Edible Mushrooms A-Z

Safety equals success when it comes to foraging for food, and sure identification is an absolute must when gathering anything from the wild for you or your family’s consumption. If you are in any doubt at all about what exactly it is you have collected, then you must discard it immediately. Please read my Staying Alive post before heading out in search of mushrooms.

As you will notice in this list, different mushrooms have different coloured spores. Click the link to find out How To Take A Spore Print, and also view my Spore Print Gallery to help with your identification.

This list will grow with this blog so keep checking for new entries. Click on the name of each mushroom for the corresponding blog post.

The Common Puffball

  • A round mushroom without a cap, 2-5cm in diameter, covered in tiny, fragile spines that scrape off to the touch.

    Common Puffball

    The Common Puffball: notice the covering of fragile spines.

  • Pure white skin and flesh when young and prime for eating; skin browning slightly with age, and the interior flesh becoming a muddy-yellow colour like the filter of a smoked cigarette.
  • A definite stem (unlike Earth Balls).
  • Habitat: Woodland.
  • Season: Summer to autumn.
  • Similar Species: Possible confusion with the poisonous Earth Ball

The Giant Puffball

  • A huge mushroom, growing sometimes to over a metre in diameter, though roughly Giant Puffballfootball-sized is the average.
  • Spherical, though can sometimes become a bit bent out of shape during growth.
  • White/murky cream skin.
  • White flesh when young and spongy, becoming yellowy with age and past best for eating.
  • Habitat: Pasture, beneath hedges, occasionally roadsides.
  • Season: Summer to autumn.
  • Similar Species: None

The Horse Mushroom

  • The Horse MushroomCap: creamy/0ff-white, bruising and aging yellow, sometimes slightly scaly. 12-25cm when open and mature; round and firm when young and unopened.
  • Stem: always rounded, white/off-white. Sometimes woolly. 6-15cm. Does not stain yellow when cut at the base.
  • Gills: cream, when very young, turning pink, then finally deep brown.
  • Ring: large and floppy.
  • Flesh: white. The whole mushroom smells sweetly of aniseed.

    The Yellow Stainer (left) and Horse Mushroom (right)

    The Yellow Stainer (left) and Horse Mushroom (right)

  • Spores: brown – see my Spore Print Gallery.
  • Season: late summer to late autumn.
  • Similar Species: Field Mushrooms, The Prince, Macro Mushroom, the Yellow Stainer (poisonous). The Yellow Stainer is a seriously poisonous mushroom, which you will want to avoid at all costs. Just make sure that when you cut the base of your Horse Mushrooms they do not stain yellow.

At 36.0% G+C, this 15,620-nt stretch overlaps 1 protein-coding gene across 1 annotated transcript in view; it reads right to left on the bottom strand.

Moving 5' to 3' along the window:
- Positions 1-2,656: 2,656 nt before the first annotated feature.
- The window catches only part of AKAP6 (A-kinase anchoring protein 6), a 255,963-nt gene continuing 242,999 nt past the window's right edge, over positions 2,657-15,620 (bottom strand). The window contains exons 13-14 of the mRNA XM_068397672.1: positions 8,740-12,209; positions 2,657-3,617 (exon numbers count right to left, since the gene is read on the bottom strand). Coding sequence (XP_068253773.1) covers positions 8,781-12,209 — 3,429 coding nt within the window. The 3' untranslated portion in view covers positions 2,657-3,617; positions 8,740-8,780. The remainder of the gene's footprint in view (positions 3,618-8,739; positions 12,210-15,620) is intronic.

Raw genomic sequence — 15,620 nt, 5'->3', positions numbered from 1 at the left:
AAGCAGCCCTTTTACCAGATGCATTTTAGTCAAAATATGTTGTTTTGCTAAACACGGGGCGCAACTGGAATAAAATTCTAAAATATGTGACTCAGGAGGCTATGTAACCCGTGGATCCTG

The Shaggy ParasolThe Shaggy Parasol

  • Cap: 6-15cm, cream, with fleecey and indeed shaggy scales that are often slightly grey or brown.
  • Stem: 10-18cm, cream, smooth, like the bone of a cooked chicken leg, always bulbous at the base.
  • Gills: usually whiter than the cap, bruising pink/muddy red, and detached from stem.

    The Shaggy Parasol

    The white gills of the Shaggy Parasol. Notice the pink bruising on the gills where I have pressed my thumb, and also the muddy redness of the stem where it has been removed. Click picture to enlarge.

  • Ring: double layered, moveable.
  • Flesh: white, though bruising immediately muddy red upon cutting or tearing.
  • Spores: white (click here to find out how to take a spore print).
  • Season: summer and autumn.

The Stump Puffball

  • Stump PuffballA round mushroom without a cap, 3-5cm in diameter, with a tapering stem giving the mushroom a pear-shaped or lightbulb appearance.
  • Skin browner than the Common Puffball, and spines that are much finer.
  • White flesh when young and good to eat, becoming yellowy with age.
  • Grows in clusters.
  • Habitat: Grows always on tree stumps.
  • Season: Autumn.
  • Similar Species: Possible confusion with the poisonous Earth Ball

Wood BlewitsWood Blewits

  • Cap 5-10cm (and sometimes much larger, but will usually be a little too ‘ripe’ to pick at this stage). Lilac, though becoming a rusty tan colour as the mushroom matures. The edge of the cap in-curls underneath towards the gills.
  • Gills are lilac, though fade somewhat with age, but never turn brown. They are very crowded.
  • Stem 5-10cm, lilac and fibrous, and alwaysa little swollen at the base which will pull up a lot of the forest floor with it when picked.

    Wood Blewits

    The lilac Gills of the Wood Blewit. Notice the inrolling margin of the slightly tan cap, and the lilac, fibrous stems.

  • Must be cooked before consumption.
  • Flesh is lilac, and has a strong aromatic smell – wine-gummy, or warm orange.
  • Spores are pale pink.
  • Habitat: All types of woodland, and sometimes in pasture.
  • Season: Late autumn to early winter.
  • Similar Species: The edible Amethyst Deceiver is also a lilac mushroom. But there are some poisonous lookalikes such as the Lilac Fibrecap which is deadly (though is generally a summer species), but I refer you to Wild About Britain so that you may be 100% positive. Some Webcaps are also lilac and also must be avoided, and i refer you to Rogers Mushrooms so you may familiarize yourself with this genus.

One Response to Edible Mushrooms A-Z

  1. Pingback: The Horse Mushroom: Back in Business | First Time Foragers: Recipes and Stories for Beginners

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